Are You Dissing Everything Your Child Likes?

The sun shined brighter, the ice cream tasted sweeter, and the music sounded better when you were growing up. As we age, we nostalgize the past.It’s 2013 and your kid is rocking his “Beatz” headphones… you can’t hear much but what you do hear sounds like noise. Before you tell your child to turn it off, have you actually listened to whatever they are listening to uninterrupted? Even if you don’t like the explicit lyrics, or you want to listen to it on your own so that your child doesn’t have to witness your facial expressions, consider it. Parents are natural born haters. We. hate. everything… at least that’s the way things seem to our kids.
One of my fondest moments growing up was watching my mom attempt the “Rumpshaker” (yep, Wrecks-N-Effects) lol at a slumber party with a group of my girlfriends. We were probably 11 or 12 years old and in any other context, it would have been inappropriate, but we were masters and we felt empowered to be able to show my mom how to master the new dance craze.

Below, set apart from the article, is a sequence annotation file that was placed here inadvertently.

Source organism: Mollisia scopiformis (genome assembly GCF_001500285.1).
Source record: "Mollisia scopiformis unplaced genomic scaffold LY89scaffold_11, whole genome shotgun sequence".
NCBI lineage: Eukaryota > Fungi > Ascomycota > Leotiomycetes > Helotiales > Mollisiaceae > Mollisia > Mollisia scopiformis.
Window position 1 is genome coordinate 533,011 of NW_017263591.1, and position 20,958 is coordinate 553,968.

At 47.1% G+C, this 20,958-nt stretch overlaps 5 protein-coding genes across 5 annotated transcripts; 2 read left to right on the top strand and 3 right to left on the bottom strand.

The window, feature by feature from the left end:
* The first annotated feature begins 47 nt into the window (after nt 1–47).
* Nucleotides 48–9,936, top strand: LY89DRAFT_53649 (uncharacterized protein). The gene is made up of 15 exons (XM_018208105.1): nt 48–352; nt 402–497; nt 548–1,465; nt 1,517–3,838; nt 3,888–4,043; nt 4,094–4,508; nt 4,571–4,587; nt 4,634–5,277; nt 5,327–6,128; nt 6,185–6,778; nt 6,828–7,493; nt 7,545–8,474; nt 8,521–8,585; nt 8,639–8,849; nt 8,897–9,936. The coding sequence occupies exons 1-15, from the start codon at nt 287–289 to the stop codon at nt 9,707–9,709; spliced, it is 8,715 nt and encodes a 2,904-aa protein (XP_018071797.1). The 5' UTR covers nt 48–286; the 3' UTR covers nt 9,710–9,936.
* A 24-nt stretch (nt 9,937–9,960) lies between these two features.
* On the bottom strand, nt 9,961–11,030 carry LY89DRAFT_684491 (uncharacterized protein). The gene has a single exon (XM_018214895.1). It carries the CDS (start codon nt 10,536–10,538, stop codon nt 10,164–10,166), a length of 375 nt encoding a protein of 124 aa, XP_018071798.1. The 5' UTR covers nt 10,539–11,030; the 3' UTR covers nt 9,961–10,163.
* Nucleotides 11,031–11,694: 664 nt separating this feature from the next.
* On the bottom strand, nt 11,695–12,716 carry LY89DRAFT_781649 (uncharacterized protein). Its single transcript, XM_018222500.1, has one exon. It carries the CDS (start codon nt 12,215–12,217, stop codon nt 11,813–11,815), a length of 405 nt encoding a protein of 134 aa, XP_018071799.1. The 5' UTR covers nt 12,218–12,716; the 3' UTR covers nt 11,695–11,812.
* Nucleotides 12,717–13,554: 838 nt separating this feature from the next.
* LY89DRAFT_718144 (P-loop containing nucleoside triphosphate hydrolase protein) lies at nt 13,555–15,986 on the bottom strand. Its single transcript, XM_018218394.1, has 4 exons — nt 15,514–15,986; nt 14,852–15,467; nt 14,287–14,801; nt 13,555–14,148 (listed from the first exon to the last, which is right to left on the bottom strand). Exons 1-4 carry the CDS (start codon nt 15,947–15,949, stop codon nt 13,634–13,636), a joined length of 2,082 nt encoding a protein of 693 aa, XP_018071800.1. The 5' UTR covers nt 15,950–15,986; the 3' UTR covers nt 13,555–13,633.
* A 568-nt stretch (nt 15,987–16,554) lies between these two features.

Even after listening to the new music and watching the (ratchet) TV show, you have to be willing to be open. Watch the TV show with your child and let your child explain why it is appealing. And one thing that my husband has taught me is when you take something away, you should replace it with something. So if you’re going to diss Big Sean, introduce him/her to LeCrae or to another artist that is currently creating music. I know you prefer your oldies, but check out iTunes and consider introducing your child to some new music.
As a High School Teacher I soak it all in… YouTubes, Love & Hip-Hop, The Kardashians, radio, dance crazes… everything. My students never know where my latest example will come from and it is reassuring to them for an adult to “speak their language.” It also helps me understand the side conversations and jokes so that I can correct inappropriate or hurtful behavior and not be TOTALLY out of the loop. If you want to see a young person excited, ask them a question about anything related to their generation and watch their facial expression perk up. “So what does ratchet mean again”?
Now of course you want to make sure that you’re keeping it age appropriate, and you don’t want your kid to think you’re trying to be his/her peer, but pop culture can be a bridge of communication between you and your child. Just call me the teen whisperer lol…

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